Step-Wise Assessment and Optimization of Sample Handling Recovery Yield for Nanoproteomic Analysis of 1000 Mammalian Cells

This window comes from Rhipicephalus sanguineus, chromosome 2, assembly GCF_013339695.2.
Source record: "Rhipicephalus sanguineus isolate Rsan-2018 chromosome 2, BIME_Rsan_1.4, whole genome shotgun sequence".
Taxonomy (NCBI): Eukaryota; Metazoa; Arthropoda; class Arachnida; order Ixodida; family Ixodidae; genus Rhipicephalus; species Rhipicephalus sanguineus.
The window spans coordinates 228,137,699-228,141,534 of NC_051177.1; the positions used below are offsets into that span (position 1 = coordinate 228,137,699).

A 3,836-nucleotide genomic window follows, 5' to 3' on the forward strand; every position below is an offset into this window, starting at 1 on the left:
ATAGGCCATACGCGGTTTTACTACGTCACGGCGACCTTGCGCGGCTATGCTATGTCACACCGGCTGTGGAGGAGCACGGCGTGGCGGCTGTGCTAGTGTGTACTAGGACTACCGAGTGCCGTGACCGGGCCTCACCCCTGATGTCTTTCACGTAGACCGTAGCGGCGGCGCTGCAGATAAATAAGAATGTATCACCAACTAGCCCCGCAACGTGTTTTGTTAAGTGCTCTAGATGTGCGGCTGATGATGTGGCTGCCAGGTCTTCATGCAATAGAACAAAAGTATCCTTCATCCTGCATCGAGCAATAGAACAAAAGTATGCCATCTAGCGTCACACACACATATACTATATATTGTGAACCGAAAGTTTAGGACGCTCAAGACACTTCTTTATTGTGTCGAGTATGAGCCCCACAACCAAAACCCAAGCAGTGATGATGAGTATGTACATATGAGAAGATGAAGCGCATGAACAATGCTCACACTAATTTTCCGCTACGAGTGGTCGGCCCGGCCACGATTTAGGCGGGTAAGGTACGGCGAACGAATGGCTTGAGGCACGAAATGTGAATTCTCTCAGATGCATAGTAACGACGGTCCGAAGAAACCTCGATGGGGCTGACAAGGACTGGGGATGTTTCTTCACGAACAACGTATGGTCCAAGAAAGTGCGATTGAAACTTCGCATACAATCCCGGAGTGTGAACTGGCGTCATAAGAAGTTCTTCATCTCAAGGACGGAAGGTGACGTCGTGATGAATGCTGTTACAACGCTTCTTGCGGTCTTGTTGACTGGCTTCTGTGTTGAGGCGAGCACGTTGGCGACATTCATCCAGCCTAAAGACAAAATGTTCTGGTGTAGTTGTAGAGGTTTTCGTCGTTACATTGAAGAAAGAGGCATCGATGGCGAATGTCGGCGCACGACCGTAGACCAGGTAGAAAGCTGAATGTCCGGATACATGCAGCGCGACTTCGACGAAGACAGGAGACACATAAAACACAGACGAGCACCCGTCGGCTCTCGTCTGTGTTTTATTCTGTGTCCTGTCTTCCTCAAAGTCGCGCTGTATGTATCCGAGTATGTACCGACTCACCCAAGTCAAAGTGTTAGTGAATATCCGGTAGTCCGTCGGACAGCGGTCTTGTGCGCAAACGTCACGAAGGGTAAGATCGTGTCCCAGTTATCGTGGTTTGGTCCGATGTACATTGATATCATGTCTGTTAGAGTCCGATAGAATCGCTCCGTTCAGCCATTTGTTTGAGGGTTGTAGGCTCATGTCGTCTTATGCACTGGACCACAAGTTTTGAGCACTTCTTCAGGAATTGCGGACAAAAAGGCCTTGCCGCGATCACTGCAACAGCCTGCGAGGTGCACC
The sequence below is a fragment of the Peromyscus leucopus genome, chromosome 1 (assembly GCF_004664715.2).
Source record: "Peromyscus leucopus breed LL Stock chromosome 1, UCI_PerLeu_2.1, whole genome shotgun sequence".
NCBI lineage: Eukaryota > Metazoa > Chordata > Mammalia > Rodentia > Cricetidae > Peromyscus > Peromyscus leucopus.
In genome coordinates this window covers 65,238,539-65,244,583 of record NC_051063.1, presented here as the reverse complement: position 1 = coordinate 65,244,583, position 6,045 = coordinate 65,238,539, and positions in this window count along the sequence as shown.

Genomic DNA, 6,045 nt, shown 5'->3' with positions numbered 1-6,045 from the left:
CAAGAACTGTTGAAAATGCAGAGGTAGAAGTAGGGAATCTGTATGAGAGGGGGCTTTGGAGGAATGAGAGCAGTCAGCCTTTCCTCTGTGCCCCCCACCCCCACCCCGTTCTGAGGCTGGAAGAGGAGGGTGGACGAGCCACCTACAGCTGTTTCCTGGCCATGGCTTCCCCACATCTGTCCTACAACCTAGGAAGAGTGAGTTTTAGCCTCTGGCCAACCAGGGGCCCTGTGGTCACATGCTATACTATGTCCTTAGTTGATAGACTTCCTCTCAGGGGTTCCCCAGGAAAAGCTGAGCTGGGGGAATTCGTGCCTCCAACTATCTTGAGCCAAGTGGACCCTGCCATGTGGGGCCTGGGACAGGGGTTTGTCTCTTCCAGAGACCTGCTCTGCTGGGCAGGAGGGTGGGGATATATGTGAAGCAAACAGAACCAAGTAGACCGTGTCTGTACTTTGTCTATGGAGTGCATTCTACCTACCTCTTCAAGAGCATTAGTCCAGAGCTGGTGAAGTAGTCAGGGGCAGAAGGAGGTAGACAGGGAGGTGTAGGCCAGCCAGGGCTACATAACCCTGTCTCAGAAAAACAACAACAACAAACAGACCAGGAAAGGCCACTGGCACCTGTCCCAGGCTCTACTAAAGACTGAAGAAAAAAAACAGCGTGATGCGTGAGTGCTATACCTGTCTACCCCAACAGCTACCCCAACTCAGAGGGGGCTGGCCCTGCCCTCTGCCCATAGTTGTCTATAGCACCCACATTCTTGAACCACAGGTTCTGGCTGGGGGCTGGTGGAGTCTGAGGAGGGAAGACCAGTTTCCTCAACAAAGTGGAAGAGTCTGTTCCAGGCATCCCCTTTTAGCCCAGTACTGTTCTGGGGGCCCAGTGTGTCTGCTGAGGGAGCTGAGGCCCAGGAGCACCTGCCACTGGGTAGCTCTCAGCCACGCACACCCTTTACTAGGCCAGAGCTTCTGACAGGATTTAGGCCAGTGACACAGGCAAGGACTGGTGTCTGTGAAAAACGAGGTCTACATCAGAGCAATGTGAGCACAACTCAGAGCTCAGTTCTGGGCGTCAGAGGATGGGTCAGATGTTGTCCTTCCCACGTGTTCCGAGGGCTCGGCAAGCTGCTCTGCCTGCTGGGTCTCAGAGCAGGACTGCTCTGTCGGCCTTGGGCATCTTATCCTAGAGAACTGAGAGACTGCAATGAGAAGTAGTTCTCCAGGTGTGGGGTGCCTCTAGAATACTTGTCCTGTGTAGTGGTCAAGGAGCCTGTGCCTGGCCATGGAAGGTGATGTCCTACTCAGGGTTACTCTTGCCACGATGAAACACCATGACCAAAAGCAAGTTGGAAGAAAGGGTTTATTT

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Protein and peptide adhesion is a major factor contributing to sample loss during proteomic sample preparation workflows. Sample loss often has detrimental effects on the quality of proteomic analysis by compromising protein identification and data reproducibility. When starting with a low sample amount, only the most abundant proteins can be identified, which often offers little insights for biological research. Although the general idea about severe sample loss from low amount of starting material is widely presumed in the proteomics field, quantitative assessment on the impact of sample loss has been poorly investigated. In the present study, we have quantitatively assessed sample loss during each step of a conventional in-solution sample preparation workflow using bicinchoninic acid (BCA) and targeted LC/MS/MS protein and peptide assays. According to our assessment, for starting materials of ∼1000 mammalian cells, surface adhesion, along with desalting and speed-vacuum drying steps, all contribute heavily to sample loss, in particular for low-abundance proteins. With this knowledge, we have adapted slippery liquid infused porous surface (SLIPS) treatment, commercial LoBind tubes, and in-line desalting during sample processing. With these improvements, we were able to use a conventional in-solution sample handling method to identify on average 829 proteins with 1000 U2OS osteosarcoma cells (∼100 ng) with 75-min LC/MS/MS runs, an 11-fold increase in protein identification. Our optimized in-solution workflow is straightforward and also much less equipment- and technique-demanding than other advanced sample preparation protocols in the field.
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